Many other black people saw the USSR in a more positive way, especially those who didn’t stay for 44 years. The famed African-American singer, Paul Robeson, who visited the USSR in 1934, and later suffered for his pro-Soviet views back home, used to say: “The Soviet Union’s very existence, its example before the world of abolishing all discrimination based on color or nationality… this has given us Negroes the chance of achieving our complete liberation within our own time.”

Red Africa

A group of UDN graduates posing for a picture in front of their alma mater.

As the Cold War broke out in the 1940s, the world became a battlefield between the USSR and the U.S.: the superpowers clashed ideologically and in proxy-wars, trying to bring more countries under either the flag of ‘communism’ or ‘the free world.’

Not surprisingly, this led to multiple clashes in African countries, as pro-Soviet and pro-Western leaders often replaced each other in brutal coups. One of the first pro-Soviet politicians to die after a military coup was Congo’s premier, Patrice Lumumba, in 1960. Moscow mourned his death so much that it gave his name to the People’s Friendship University (UDN),which was founded the same year. Among other African countries, the Soviets cherished Ethiopia, Angola and Mozambique, with their leftist governments, and provided them with as much assistance as possible.  


As for the UDN, it was supposed to “prepare not only highly-qualified scientific, technical and cultural specialists but also true friends of the USSR who will promote socialist ideas among their compatriots,” wrote Vyacheslav Yelyutin, USSR’s Education Minister. Africans were very welcome. Around 60,000 African students studied in the USSR from 1949 to 1991 (not just in the UDN).

Did they always feel safe in Russia? No. As it often is with international contact, misunderstandings occurred from time to time. “Africans were not guaranteed conflict-free lives among people with different skin color, who belonged to a different civilization,” explains Professor Sergei Mazov, an Africanist at the Institute of World History in the Russian Science Academy.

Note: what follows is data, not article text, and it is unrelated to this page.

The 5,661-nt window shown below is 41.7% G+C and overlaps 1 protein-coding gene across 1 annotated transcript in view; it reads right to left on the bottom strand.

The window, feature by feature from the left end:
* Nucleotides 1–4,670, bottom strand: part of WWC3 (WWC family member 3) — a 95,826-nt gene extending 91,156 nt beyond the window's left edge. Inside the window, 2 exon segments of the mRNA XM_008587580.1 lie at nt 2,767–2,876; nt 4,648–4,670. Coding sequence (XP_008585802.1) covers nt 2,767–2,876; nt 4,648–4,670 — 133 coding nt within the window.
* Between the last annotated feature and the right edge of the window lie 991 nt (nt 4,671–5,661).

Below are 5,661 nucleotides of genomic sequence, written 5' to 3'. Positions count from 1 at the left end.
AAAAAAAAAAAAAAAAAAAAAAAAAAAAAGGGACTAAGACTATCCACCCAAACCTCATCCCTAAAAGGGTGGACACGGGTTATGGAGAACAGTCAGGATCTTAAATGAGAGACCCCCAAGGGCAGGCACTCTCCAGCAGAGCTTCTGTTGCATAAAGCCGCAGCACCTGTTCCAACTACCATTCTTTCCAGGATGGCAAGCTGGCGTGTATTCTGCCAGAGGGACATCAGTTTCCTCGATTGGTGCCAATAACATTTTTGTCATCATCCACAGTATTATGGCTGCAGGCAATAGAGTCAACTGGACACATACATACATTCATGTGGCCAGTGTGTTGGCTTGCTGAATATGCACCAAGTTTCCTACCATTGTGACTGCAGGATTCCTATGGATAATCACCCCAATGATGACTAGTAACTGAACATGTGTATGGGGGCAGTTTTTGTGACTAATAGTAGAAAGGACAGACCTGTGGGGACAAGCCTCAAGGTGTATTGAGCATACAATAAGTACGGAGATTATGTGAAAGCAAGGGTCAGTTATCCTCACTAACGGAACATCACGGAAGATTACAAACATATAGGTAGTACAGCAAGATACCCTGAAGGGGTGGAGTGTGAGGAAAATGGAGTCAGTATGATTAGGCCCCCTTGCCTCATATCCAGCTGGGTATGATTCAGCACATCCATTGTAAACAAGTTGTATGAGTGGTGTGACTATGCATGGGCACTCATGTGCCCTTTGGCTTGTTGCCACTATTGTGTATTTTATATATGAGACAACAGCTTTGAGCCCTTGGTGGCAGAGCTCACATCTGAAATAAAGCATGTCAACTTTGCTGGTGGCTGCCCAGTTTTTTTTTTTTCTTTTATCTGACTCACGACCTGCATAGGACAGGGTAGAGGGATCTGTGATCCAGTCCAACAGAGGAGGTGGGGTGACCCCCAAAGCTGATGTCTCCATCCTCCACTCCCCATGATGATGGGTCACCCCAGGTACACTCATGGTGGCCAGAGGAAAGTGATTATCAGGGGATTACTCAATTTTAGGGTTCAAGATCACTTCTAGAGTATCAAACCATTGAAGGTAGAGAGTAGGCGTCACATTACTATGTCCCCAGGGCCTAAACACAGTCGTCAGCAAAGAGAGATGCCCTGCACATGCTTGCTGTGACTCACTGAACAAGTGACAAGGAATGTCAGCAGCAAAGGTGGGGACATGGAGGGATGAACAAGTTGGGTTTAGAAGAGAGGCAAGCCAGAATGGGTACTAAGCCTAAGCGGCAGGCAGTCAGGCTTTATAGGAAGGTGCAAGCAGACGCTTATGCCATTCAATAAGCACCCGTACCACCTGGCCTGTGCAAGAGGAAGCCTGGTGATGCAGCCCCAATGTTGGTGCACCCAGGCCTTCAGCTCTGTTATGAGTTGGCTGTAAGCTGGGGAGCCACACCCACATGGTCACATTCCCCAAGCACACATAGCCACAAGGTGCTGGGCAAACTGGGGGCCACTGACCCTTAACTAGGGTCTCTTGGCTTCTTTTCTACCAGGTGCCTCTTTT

Mazov emphasizes that Soviet citizens rarely saw foreigners, especially black people, except on posters bashing American racism and calling for Africa to rise; so, they didn’t understand quite how to behave themselves with real black people. Sometimes there were conflicts: once, a Somalian and a Soviet student fought over a girl. But there were more severe cases: in 1963 around 150 students from Ghana organized a demonstration on Red Square following their compatriot’s death. They believed it was murder, but Soviet authorities claimed he just froze to death while drunk.  

“If they had admitted that it was a murder and promised to find the guilty… no one would have protested,” said Edward Na from Ghana, a participant of that protest. It was the hypocrisy, however, that enraged the students. Nevertheless, he abruptly said “No” while answering the BBC’s question if the USSR was a racist country. “It was one incident… you should remember most Soviet people always were friendly to us, they invited us to their houses... Some of us even married Soviet women.”

Na’s words seem to mirror the general trend: the USSR had its own cases of racism, but racism and segregation in Soviet Russia never were institutional and backed by the force of law, as they were in the U.S. until the 1960s. This is hardly a surprise because black slavery, the root of American racial conflict, never existed in Russia’s past. Of course, Soviet history had its own multiple shameful pages, but racism just wasn’t one of them.

If using any of Russia Beyond's content, partly or in full, always provide an active hyperlink to the original material.

Read more

This website uses cookies. Click here to find out more.

Accept cookies